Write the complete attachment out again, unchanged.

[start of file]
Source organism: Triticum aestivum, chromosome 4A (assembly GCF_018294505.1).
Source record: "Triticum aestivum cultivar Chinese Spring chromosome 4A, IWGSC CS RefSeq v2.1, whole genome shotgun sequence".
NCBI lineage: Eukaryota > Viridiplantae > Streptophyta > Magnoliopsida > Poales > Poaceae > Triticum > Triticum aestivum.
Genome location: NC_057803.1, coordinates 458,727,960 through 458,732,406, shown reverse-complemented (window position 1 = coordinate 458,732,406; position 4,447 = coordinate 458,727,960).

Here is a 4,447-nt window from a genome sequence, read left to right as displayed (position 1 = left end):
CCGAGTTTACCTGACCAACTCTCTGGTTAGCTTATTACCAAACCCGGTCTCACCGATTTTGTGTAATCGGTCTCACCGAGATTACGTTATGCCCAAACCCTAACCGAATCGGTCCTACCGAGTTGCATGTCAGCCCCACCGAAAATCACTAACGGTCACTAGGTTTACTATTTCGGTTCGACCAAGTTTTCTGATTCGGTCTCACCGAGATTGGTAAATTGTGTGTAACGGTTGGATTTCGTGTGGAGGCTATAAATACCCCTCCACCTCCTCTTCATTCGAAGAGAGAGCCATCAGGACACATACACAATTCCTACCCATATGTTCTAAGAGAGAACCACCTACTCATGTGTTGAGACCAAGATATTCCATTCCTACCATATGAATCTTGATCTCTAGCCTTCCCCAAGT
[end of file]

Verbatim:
Source organism: Triticum aestivum, chromosome 4A (assembly GCF_018294505.1).
Source record: "Triticum aestivum cultivar Chinese Spring chromosome 4A, IWGSC CS RefSeq v2.1, whole genome shotgun sequence".
NCBI lineage: Eukaryota > Viridiplantae > Streptophyta > Magnoliopsida > Poales > Poaceae > Triticum > Triticum aestivum.
Genome location: NC_057803.1, coordinates 458,727,960 through 458,732,406, shown reverse-complemented (window position 1 = coordinate 458,732,406; position 4,447 = coordinate 458,727,960).

Here is a 4,447-nt window from a genome sequence, read left to right as displayed (position 1 = left end):
CCGAGTTTACCTGACCAACTCTCTGGTTAGCTTATTACCAAACCCGGTCTCACCGATTTTGTGTAATCGGTCTCACCGAGATTACGTTATGCCCAAACCCTAACCGAATCGGTCCTACCGAGTTGCATGTCAGCCCCACCGAAAATCACTAACGGTCACTAGGTTTACTATTTCGGTTCGACCAAGTTTTCTGATTCGGTCTCACCGAGATTGGTAAATTGTGTGTAACGGTTGGATTTCGTGTGGAGGCTATAAATACCCCTCCACCTCCTCTTCATTCGAAGAGAGAGCCATCAGGACACATACACAATTCCTACCCATATGTTCTAAGAGAGAACCACCTACTCATGTGTTGAGACCAAGATATTCCATTCCTACCATATGAATCTTGATCTCTAGCCTTCCCCAAGT